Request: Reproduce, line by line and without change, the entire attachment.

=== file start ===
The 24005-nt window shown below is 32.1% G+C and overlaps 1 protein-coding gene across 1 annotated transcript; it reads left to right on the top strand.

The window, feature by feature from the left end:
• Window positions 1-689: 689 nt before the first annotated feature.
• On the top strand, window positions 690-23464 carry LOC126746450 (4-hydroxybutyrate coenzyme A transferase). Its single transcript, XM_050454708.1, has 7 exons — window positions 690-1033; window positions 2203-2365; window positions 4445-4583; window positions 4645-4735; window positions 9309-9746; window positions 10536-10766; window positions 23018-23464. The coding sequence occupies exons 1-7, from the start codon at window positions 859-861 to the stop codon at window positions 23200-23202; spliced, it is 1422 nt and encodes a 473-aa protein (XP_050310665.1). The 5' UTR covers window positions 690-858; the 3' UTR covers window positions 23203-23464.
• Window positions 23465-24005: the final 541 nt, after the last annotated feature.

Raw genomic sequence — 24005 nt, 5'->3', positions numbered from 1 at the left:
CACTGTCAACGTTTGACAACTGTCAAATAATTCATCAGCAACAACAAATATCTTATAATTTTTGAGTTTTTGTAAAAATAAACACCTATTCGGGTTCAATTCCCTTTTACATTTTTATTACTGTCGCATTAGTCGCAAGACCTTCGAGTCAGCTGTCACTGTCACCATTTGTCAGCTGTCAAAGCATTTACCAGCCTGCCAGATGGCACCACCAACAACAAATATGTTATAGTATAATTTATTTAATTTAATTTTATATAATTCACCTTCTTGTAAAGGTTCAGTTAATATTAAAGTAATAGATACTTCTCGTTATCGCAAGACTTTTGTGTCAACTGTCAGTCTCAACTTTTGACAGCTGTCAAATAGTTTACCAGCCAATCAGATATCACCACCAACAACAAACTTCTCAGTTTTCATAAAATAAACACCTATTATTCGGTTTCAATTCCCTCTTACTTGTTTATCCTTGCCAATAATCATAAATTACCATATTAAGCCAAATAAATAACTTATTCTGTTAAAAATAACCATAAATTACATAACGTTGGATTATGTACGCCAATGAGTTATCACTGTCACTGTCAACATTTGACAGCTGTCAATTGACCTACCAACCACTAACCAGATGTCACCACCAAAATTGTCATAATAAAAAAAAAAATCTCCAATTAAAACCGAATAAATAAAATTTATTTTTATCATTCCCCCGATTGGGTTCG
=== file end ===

The 24005-nt window shown below is 32.1% G+C and overlaps 1 protein-coding gene across 1 annotated transcript; it reads left to right on the top strand.

The window, feature by feature from the left end:
• Window positions 1-689: 689 nt before the first annotated feature.
• On the top strand, window positions 690-23464 carry LOC126746450 (4-hydroxybutyrate coenzyme A transferase). Its single transcript, XM_050454708.1, has 7 exons — window positions 690-1033; window positions 2203-2365; window positions 4445-4583; window positions 4645-4735; window positions 9309-9746; window positions 10536-10766; window positions 23018-23464. The coding sequence occupies exons 1-7, from the start codon at window positions 859-861 to the stop codon at window positions 23200-23202; spliced, it is 1422 nt and encodes a 473-aa protein (XP_050310665.1). The 5' UTR covers window positions 690-858; the 3' UTR covers window positions 23203-23464.
• Window positions 23465-24005: the final 541 nt, after the last annotated feature.

Raw genomic sequence — 24005 nt, 5'->3', positions numbered from 1 at the left:
CACTGTCAACGTTTGACAACTGTCAAATAATTCATCAGCAACAACAAATATCTTATAATTTTTGAGTTTTTGTAAAAATAAACACCTATTCGGGTTCAATTCCCTTTTACATTTTTATTACTGTCGCATTAGTCGCAAGACCTTCGAGTCAGCTGTCACTGTCACCATTTGTCAGCTGTCAAAGCATTTACCAGCCTGCCAGATGGCACCACCAACAACAAATATGTTATAGTATAATTTATTTAATTTAATTTTATATAATTCACCTTCTTGTAAAGGTTCAGTTAATATTAAAGTAATAGATACTTCTCGTTATCGCAAGACTTTTGTGTCAACTGTCAGTCTCAACTTTTGACAGCTGTCAAATAGTTTACCAGCCAATCAGATATCACCACCAACAACAAACTTCTCAGTTTTCATAAAATAAACACCTATTATTCGGTTTCAATTCCCTCTTACTTGTTTATCCTTGCCAATAATCATAAATTACCATATTAAGCCAAATAAATAACTTATTCTGTTAAAAATAACCATAAATTACATAACGTTGGATTATGTACGCCAATGAGTTATCACTGTCACTGTCAACATTTGACAGCTGTCAATTGACCTACCAACCACTAACCAGATGTCACCACCAAAATTGTCATAATAAAAAAAAAAATCTCCAATTAAAACCGAATAAATAAAATTTATTTTTATCATTCCCCCGATTGGGTTCG